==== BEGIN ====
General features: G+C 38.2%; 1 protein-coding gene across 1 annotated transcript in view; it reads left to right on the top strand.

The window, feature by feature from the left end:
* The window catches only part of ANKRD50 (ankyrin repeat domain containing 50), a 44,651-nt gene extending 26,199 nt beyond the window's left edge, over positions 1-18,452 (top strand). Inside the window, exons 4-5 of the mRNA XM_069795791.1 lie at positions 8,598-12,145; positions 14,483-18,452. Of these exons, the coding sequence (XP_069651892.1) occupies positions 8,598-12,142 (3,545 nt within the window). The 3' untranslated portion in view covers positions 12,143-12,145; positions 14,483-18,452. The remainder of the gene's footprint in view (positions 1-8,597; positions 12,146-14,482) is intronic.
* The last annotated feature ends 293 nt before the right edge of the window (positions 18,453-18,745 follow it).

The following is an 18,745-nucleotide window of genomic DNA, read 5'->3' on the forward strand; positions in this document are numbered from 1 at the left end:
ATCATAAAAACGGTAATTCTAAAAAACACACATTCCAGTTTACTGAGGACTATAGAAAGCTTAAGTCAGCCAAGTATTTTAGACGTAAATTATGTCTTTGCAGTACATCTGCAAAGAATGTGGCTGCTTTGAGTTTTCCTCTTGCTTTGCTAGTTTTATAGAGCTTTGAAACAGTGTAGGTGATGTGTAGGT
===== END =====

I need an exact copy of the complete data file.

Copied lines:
General features: G+C 38.2%; 1 protein-coding gene across 1 annotated transcript in view; it reads left to right on the top strand.

The window, feature by feature from the left end:
* The window catches only part of ANKRD50 (ankyrin repeat domain containing 50), a 44,651-nt gene extending 26,199 nt beyond the window's left edge, over positions 1-18,452 (top strand). Inside the window, exons 4-5 of the mRNA XM_069795791.1 lie at positions 8,598-12,145; positions 14,483-18,452. Of these exons, the coding sequence (XP_069651892.1) occupies positions 8,598-12,142 (3,545 nt within the window). The 3' untranslated portion in view covers positions 12,143-12,145; positions 14,483-18,452. The remainder of the gene's footprint in view (positions 1-8,597; positions 12,146-14,482) is intronic.
* The last annotated feature ends 293 nt before the right edge of the window (positions 18,453-18,745 follow it).

The following is an 18,745-nucleotide window of genomic DNA, read 5'->3' on the forward strand; positions in this document are numbered from 1 at the left end:
ATCATAAAAACGGTAATTCTAAAAAACACACATTCCAGTTTACTGAGGACTATAGAAAGCTTAAGTCAGCCAAGTATTTTAGACGTAAATTATGTCTTTGCAGTACATCTGCAAAGAATGTGGCTGCTTTGAGTTTTCCTCTTGCTTTGCTAGTTTTATAGAGCTTTGAAACAGTGTAGGTGATGTGTAGGT